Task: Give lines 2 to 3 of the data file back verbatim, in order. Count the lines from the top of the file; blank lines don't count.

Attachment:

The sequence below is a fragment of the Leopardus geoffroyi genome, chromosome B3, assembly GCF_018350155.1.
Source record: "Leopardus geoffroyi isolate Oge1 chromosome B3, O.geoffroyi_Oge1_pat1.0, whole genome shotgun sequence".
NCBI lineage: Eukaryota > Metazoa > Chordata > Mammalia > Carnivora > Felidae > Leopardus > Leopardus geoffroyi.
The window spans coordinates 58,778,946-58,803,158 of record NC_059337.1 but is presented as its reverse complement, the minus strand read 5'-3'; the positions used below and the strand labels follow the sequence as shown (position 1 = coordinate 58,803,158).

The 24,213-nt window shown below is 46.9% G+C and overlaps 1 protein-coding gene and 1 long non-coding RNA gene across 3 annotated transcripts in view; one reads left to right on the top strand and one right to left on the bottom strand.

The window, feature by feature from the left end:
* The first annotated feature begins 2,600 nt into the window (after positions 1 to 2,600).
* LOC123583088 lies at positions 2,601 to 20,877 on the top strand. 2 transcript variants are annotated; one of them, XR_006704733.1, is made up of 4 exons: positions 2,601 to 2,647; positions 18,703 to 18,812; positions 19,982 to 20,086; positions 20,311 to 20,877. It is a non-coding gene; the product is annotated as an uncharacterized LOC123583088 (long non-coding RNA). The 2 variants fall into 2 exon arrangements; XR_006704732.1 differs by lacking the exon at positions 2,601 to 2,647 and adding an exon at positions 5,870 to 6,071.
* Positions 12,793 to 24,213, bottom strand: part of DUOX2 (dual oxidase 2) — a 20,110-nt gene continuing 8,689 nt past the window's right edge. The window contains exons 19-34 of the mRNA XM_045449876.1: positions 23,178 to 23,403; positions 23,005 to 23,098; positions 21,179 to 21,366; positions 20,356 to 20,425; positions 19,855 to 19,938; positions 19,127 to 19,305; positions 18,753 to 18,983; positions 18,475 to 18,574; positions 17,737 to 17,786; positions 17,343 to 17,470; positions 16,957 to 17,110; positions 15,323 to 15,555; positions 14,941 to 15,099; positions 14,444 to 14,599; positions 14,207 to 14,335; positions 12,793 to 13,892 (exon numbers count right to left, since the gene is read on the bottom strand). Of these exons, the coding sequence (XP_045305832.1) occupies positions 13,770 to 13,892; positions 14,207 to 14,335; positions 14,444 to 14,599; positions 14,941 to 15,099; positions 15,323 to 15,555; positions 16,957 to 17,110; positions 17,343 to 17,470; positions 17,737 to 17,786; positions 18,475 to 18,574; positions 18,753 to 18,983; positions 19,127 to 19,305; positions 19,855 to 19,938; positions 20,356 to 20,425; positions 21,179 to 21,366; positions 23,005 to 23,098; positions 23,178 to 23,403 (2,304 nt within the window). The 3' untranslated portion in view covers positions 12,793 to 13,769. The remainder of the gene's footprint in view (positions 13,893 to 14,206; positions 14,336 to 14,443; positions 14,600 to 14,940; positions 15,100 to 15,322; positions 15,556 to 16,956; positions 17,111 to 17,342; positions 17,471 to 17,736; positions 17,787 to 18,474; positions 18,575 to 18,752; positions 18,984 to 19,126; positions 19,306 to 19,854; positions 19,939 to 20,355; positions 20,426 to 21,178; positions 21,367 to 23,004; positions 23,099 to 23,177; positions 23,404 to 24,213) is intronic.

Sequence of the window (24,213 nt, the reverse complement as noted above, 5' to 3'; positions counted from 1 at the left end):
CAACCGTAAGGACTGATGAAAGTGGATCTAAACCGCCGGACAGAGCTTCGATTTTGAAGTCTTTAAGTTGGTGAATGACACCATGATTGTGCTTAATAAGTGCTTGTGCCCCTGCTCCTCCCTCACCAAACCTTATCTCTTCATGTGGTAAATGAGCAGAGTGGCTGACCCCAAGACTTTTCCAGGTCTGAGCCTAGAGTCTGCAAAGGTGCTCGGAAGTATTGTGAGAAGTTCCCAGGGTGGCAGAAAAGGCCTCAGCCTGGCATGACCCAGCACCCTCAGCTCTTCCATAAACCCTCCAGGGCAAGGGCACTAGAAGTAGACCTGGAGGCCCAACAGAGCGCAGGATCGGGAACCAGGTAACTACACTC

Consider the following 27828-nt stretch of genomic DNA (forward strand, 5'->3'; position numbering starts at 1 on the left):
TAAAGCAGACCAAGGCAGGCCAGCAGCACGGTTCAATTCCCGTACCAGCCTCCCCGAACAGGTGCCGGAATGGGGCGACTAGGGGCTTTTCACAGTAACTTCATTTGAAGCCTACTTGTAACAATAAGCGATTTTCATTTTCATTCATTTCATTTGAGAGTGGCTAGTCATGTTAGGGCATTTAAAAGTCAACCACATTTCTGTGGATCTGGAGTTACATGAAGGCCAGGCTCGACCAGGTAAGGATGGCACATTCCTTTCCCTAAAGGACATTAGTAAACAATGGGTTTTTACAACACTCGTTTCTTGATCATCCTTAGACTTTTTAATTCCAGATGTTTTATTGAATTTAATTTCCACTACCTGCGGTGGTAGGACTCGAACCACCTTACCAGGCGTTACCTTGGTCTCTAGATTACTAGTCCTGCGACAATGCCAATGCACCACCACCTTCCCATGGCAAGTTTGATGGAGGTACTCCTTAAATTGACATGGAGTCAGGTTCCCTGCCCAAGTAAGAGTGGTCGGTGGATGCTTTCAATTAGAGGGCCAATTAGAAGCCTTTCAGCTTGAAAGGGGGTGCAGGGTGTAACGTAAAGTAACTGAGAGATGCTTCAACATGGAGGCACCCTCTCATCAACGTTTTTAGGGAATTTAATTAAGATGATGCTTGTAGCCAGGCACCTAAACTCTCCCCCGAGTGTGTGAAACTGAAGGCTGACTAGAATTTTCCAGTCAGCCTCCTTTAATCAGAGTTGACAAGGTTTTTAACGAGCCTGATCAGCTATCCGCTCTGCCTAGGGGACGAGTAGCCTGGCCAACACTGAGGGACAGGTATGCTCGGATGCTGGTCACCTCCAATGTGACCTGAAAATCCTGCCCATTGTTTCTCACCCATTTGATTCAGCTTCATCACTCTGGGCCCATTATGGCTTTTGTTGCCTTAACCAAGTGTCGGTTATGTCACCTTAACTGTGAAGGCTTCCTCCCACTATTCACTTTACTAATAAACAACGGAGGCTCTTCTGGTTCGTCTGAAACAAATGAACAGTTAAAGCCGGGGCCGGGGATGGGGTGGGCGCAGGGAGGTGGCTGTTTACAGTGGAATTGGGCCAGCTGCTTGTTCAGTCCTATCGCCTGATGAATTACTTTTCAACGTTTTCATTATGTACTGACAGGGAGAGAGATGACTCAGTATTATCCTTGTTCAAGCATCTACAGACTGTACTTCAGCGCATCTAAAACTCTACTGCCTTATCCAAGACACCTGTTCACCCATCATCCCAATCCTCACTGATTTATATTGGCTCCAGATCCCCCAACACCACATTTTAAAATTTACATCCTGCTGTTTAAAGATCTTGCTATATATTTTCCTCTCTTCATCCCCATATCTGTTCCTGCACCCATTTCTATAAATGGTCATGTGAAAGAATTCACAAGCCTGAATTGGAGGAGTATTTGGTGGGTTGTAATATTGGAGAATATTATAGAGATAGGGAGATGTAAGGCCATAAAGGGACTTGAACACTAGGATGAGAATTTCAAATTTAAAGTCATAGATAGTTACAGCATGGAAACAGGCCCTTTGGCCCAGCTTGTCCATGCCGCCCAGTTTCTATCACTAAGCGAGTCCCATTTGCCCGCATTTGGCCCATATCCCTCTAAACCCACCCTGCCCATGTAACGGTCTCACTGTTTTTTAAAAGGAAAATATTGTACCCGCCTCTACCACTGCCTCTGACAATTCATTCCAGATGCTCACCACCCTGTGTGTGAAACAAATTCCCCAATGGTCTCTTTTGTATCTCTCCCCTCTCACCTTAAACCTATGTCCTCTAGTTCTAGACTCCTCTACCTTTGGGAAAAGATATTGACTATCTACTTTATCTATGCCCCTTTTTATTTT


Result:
Source record: "Leopardus geoffroyi isolate Oge1 chromosome B3, O.geoffroyi_Oge1_pat1.0, whole genome shotgun sequence".
NCBI lineage: Eukaryota > Metazoa > Chordata > Mammalia > Carnivora > Felidae > Leopardus > Leopardus geoffroyi.